Periacetabular Osteotomy (PAO) – What Determines Success or Failure?
The PAO surgery developed by Professor Ganz has greatly benefitted young adults who suffer from hip dysplasia. Saving the natural hip joint is often better than having a total hip replacement. Also, the PAO surgery may delay the need for artificial hip replacement. Successful PAO surgery even allows people to return to sports and activities that wouldn’t be possible with an artificial hip replacement.
The big question is “Who benefits the most from PAO surgery?”, or “Who won’t benefit and should go straight to total hip replacement?” It may be years before those answers are known for certain, but a lot of research is currently underway to try to sort out the best candidates for successful PAO surgery. Special MRI imaging techniques are being used at some centers but this is still a few years away from being highly reliable.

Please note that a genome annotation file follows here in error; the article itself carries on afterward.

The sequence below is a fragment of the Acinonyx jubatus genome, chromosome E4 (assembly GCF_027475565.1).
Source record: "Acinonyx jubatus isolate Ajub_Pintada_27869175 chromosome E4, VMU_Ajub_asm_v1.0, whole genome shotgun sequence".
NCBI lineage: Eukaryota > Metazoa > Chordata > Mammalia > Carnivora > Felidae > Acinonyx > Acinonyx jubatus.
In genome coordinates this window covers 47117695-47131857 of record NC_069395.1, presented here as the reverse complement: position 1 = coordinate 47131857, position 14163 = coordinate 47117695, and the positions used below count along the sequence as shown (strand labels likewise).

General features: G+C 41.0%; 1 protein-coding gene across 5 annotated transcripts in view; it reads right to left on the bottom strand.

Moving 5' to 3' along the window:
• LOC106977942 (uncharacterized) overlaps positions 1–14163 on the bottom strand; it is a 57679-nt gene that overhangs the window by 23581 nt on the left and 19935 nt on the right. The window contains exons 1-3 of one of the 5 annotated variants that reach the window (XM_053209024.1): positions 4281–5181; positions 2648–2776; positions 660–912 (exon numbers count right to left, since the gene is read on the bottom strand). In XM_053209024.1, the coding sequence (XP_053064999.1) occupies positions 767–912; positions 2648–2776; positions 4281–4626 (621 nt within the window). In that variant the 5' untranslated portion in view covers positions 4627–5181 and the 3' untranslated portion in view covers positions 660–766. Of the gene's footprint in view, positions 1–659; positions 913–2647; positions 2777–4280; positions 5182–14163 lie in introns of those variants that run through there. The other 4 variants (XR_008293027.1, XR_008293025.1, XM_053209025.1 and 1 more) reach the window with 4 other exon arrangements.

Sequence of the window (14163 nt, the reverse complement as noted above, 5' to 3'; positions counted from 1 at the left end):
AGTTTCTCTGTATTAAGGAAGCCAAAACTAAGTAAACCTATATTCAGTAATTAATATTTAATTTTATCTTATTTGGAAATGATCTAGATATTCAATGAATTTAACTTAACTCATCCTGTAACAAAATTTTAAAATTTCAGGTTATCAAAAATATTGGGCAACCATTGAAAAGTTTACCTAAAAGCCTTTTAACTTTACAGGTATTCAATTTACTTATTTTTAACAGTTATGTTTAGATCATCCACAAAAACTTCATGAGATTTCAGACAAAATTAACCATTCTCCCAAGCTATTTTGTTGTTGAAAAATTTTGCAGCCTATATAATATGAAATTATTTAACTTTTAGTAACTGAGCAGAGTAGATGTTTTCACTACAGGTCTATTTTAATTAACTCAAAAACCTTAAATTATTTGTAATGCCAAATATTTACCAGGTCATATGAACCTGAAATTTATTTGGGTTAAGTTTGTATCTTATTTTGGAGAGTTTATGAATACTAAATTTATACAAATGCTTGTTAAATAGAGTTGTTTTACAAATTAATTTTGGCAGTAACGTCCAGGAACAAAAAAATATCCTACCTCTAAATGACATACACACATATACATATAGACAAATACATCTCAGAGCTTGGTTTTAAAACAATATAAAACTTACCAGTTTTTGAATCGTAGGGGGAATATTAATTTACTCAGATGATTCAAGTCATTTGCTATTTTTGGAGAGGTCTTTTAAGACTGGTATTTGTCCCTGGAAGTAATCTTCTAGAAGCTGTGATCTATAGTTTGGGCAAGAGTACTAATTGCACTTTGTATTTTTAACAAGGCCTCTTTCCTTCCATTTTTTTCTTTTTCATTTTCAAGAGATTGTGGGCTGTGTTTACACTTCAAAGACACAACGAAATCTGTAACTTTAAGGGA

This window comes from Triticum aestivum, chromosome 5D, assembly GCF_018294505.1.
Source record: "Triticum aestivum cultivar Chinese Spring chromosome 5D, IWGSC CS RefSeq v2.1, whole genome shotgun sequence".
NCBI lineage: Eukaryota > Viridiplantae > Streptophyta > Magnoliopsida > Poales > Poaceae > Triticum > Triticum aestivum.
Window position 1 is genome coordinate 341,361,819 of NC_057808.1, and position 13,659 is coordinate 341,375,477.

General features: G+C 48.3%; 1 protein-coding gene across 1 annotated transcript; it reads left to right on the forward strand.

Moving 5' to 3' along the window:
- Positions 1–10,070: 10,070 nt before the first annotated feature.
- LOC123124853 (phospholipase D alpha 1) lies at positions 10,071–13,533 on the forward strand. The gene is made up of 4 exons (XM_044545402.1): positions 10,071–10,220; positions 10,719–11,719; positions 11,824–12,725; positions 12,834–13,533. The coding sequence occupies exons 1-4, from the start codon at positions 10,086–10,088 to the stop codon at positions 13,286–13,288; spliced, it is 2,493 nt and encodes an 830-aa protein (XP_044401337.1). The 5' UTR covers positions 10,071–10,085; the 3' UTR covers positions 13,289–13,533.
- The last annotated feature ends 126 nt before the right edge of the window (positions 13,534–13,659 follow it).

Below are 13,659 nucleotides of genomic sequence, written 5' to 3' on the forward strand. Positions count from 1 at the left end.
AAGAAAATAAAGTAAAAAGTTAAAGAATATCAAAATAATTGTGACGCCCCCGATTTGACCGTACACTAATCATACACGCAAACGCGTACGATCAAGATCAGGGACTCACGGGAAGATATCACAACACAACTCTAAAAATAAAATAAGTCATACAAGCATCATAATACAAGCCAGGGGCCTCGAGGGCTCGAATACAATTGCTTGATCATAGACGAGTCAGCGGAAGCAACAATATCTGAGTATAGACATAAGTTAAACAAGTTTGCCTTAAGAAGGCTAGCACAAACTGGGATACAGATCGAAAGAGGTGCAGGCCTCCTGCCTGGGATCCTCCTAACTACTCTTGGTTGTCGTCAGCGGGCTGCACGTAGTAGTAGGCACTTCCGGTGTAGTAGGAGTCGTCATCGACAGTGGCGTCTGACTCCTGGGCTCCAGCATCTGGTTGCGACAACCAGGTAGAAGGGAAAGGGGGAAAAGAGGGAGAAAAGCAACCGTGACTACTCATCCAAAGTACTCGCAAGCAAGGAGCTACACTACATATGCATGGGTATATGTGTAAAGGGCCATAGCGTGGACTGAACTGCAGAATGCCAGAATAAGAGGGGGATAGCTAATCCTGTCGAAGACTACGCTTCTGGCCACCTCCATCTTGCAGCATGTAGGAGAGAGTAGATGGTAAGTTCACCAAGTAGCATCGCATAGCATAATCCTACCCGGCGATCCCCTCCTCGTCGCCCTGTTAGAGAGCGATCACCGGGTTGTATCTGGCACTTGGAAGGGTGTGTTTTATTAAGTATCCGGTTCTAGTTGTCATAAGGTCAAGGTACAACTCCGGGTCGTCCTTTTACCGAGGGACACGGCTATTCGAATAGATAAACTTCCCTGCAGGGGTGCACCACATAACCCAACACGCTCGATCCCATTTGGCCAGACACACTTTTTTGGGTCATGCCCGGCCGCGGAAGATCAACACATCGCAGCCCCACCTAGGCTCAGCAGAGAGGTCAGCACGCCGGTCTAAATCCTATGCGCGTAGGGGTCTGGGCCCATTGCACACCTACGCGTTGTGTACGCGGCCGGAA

A recent report sheds some light on some factors that may predict long-term success after PAO surgery. This doesn’t mean that these are the only patients who should have PAO surgery because there are always a few severe cases that have good outcomes in spite of the odds. Surgeons who perform the PAO surgery know these and other predictors, and they can advise you of your chances of success.
The biggest predictors of failure within five years after PAO surgery are:
- Age older than 40 at time of surgery
- Poor hip congruency – poor fit between round head and oval socket
- Osteoarthritis with cysts and joint space width of less than 3 mm
In spite of these predictors, PAO surgery is sometimes recommended because of other factors but these three may give you an idea of some of the things surgeons consider before recommending PAO surgery or total hip replacement.
- What factors predict failure 4 to 12 years after periacetabular osteotomy?